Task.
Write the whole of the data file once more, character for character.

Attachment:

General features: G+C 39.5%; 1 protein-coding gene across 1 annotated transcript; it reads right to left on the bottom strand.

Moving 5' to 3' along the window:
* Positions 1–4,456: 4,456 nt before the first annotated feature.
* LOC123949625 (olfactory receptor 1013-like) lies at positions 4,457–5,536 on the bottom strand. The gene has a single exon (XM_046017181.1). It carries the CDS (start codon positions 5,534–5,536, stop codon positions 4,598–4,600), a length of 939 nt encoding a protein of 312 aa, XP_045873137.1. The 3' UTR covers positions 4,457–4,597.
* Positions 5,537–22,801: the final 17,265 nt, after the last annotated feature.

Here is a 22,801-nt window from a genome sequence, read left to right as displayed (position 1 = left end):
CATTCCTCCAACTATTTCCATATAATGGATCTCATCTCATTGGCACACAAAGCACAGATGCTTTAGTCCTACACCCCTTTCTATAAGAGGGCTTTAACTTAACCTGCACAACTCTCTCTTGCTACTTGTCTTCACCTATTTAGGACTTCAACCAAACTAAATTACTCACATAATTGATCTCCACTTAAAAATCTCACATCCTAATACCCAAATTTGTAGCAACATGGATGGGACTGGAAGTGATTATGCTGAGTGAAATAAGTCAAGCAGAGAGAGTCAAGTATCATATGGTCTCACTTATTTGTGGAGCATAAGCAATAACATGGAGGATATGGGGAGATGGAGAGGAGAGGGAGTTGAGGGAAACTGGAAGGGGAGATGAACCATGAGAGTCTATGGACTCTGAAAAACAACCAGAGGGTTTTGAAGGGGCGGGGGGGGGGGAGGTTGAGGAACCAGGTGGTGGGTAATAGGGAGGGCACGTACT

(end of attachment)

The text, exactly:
General features: G+C 39.5%; 1 protein-coding gene across 1 annotated transcript; it reads right to left on the bottom strand.

Moving 5' to 3' along the window:
* Positions 1–4,456: 4,456 nt before the first annotated feature.
* LOC123949625 (olfactory receptor 1013-like) lies at positions 4,457–5,536 on the bottom strand. The gene has a single exon (XM_046017181.1). It carries the CDS (start codon positions 5,534–5,536, stop codon positions 4,598–4,600), a length of 939 nt encoding a protein of 312 aa, XP_045873137.1. The 3' UTR covers positions 4,457–4,597.
* Positions 5,537–22,801: the final 17,265 nt, after the last annotated feature.

Here is a 22,801-nt window from a genome sequence, read left to right as displayed (position 1 = left end):
CATTCCTCCAACTATTTCCATATAATGGATCTCATCTCATTGGCACACAAAGCACAGATGCTTTAGTCCTACACCCCTTTCTATAAGAGGGCTTTAACTTAACCTGCACAACTCTCTCTTGCTACTTGTCTTCACCTATTTAGGACTTCAACCAAACTAAATTACTCACATAATTGATCTCCACTTAAAAATCTCACATCCTAATACCCAAATTTGTAGCAACATGGATGGGACTGGAAGTGATTATGCTGAGTGAAATAAGTCAAGCAGAGAGAGTCAAGTATCATATGGTCTCACTTATTTGTGGAGCATAAGCAATAACATGGAGGATATGGGGAGATGGAGAGGAGAGGGAGTTGAGGGAAACTGGAAGGGGAGATGAACCATGAGAGTCTATGGACTCTGAAAAACAACCAGAGGGTTTTGAAGGGGCGGGGGGGGGGGAGGTTGAGGAACCAGGTGGTGGGTAATAGGGAGGGCACGTACT